For an explanation of what an options contract is, see the first tutorial at


The term “margin rate” could be used in different ways in different contexts.

First you need to understand what margin is. Margin is contents of your account that can be used as collateral. If Jane has an account that contains nothing but $50,000 in cash, she has $50,000 margin available. Similarly, if John has an account that contains nothing but 1,000 shares of a stock trading at $50 per share, he also has $50,000 margin available.

If you borrow cash against your margin balance, you will be charged interest on that loan. The interest rate may be called the margin interest rate or simply the margin rate.

There are also margin requirements for different types of short sales. For example, to sell a stock short you need margin available equal to at least 50% of the sale proceeds. That 50% figure is usually called the “margin requirement” but you could also say the margin rate for a short stock sale is 50%.

Margin is also used to indicate the difference between a product’s (or service’s) selling price and the cost of production. So if it costs a company $200 to build something it sells for $210, it has a profit margin of $10. Since $10 is 5% of $200 the margin rate would be 5%.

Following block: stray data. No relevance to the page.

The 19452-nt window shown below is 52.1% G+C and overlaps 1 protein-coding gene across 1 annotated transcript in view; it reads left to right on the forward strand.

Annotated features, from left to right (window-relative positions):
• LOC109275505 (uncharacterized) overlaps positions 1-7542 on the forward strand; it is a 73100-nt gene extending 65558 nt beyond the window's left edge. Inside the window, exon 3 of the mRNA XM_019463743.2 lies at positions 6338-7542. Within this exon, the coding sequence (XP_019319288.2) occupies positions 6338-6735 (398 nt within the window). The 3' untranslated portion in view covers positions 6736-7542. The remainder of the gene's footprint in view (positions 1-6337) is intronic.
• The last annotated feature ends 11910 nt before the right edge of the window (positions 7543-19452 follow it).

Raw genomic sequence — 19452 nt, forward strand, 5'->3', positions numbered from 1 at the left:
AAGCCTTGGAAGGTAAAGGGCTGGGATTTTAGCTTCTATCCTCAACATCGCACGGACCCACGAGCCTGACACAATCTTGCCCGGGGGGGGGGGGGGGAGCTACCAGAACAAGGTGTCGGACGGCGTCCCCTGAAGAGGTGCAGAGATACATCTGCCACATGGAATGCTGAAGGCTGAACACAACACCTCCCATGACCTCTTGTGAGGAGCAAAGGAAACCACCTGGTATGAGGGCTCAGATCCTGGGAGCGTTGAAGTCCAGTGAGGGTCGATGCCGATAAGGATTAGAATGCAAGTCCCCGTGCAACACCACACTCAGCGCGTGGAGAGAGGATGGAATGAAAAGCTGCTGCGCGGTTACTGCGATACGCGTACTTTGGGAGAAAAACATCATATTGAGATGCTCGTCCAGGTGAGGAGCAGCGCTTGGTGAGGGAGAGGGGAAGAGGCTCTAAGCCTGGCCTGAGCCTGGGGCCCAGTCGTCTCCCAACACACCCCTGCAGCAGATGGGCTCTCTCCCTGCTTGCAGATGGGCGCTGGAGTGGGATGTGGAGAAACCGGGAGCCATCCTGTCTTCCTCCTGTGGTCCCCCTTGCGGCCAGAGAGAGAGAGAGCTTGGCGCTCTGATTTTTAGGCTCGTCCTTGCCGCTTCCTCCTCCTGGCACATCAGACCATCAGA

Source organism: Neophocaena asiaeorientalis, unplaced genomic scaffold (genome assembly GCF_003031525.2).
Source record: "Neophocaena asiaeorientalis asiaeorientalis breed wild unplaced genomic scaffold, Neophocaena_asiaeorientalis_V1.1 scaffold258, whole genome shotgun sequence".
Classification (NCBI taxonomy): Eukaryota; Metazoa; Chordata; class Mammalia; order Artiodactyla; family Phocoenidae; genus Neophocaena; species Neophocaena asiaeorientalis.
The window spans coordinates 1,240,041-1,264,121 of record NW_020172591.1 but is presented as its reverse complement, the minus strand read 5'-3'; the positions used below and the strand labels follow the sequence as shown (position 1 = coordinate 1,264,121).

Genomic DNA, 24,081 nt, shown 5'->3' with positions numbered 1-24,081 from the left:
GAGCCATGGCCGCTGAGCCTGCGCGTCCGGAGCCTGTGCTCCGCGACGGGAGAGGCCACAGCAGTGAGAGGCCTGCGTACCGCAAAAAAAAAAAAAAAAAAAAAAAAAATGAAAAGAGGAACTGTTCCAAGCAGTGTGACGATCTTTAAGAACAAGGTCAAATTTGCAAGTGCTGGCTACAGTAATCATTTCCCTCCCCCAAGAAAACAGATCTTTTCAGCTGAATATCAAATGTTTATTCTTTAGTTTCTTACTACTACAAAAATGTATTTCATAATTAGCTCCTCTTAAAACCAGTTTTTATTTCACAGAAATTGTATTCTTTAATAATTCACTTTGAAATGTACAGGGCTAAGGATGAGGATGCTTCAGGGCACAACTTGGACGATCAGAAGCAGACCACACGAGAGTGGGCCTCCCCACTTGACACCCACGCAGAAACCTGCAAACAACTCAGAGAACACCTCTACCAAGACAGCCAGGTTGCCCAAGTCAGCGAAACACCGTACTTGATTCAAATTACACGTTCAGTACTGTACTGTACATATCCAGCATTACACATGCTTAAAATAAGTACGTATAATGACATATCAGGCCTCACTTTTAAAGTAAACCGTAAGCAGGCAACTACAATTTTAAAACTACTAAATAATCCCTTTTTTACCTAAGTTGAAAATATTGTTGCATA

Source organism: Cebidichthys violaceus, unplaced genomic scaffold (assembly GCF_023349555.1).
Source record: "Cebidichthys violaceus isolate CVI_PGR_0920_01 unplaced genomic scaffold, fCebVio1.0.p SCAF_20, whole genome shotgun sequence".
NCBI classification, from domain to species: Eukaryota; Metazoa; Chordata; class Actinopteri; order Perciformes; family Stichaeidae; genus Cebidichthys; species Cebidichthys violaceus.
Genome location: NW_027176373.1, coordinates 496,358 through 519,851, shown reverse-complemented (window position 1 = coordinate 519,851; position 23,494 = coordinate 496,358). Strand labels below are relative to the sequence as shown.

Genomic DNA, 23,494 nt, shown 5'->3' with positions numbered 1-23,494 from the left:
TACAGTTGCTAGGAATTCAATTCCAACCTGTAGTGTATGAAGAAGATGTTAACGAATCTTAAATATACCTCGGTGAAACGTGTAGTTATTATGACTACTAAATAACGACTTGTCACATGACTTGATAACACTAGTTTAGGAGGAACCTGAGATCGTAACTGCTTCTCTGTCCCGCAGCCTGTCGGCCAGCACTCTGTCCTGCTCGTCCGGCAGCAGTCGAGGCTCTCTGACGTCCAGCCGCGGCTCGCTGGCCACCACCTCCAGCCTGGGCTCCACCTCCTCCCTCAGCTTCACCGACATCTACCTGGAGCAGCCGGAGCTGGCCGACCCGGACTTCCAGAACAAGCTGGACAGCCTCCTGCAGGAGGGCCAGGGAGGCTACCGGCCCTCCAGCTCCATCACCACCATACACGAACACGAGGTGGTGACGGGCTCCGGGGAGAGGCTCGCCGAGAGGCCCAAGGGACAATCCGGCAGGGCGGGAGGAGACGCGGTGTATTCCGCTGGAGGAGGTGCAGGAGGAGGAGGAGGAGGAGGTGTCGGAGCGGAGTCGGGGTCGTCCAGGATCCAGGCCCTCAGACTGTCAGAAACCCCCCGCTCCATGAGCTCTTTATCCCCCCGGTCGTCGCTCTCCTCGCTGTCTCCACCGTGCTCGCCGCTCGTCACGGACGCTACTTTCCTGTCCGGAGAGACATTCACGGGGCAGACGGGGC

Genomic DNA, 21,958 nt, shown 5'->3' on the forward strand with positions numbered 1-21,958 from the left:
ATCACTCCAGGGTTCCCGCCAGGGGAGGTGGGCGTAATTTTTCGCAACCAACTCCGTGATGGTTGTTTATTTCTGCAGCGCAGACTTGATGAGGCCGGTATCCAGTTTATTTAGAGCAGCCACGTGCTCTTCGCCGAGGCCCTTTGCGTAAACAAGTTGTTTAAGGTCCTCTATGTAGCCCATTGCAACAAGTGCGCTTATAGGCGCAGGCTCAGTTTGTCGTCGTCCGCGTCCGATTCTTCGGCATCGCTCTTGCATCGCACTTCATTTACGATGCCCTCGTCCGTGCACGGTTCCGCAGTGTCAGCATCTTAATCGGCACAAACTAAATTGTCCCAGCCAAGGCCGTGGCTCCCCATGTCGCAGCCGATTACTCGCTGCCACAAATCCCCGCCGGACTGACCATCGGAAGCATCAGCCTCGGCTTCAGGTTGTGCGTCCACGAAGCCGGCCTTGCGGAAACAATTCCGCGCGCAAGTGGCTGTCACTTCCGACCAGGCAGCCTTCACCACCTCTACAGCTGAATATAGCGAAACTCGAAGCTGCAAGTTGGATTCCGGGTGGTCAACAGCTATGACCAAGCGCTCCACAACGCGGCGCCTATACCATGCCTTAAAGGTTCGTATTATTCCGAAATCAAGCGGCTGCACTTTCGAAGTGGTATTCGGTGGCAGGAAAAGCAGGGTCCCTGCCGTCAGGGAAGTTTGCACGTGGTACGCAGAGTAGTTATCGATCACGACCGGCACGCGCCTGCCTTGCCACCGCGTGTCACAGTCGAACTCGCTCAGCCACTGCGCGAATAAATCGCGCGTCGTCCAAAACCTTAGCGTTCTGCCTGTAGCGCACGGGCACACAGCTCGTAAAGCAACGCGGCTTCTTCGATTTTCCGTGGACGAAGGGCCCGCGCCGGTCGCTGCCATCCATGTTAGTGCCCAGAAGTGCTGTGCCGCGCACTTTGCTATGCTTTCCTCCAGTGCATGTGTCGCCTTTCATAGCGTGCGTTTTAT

For a slightly longer discussion on margin see



Learn before you trade. Remember you can participate in the stock market by buying mutual funds and let professionals choose which stocks to buy and sell. You do not have to make those decisions yourself.

If you do decide you want to learn how to pick and trade stocks, you can start with something like the “Fool School” at the Motley Fool site.


Warning: If you go to a number of eductaional to learn trading, you will discover that they sometimes disagree with each other. This does not mean one is correct and the other is wrong. It means the two sites are using different techniques to try to make a profit.

There is no standard formula upon which everyone agrees when investing. One technique will work better at some times, but not as well at others.


I do not believe any such site exists. If it was that simple no one would lose money in the stock market.


Read the section in the Fool School on choosing a broker.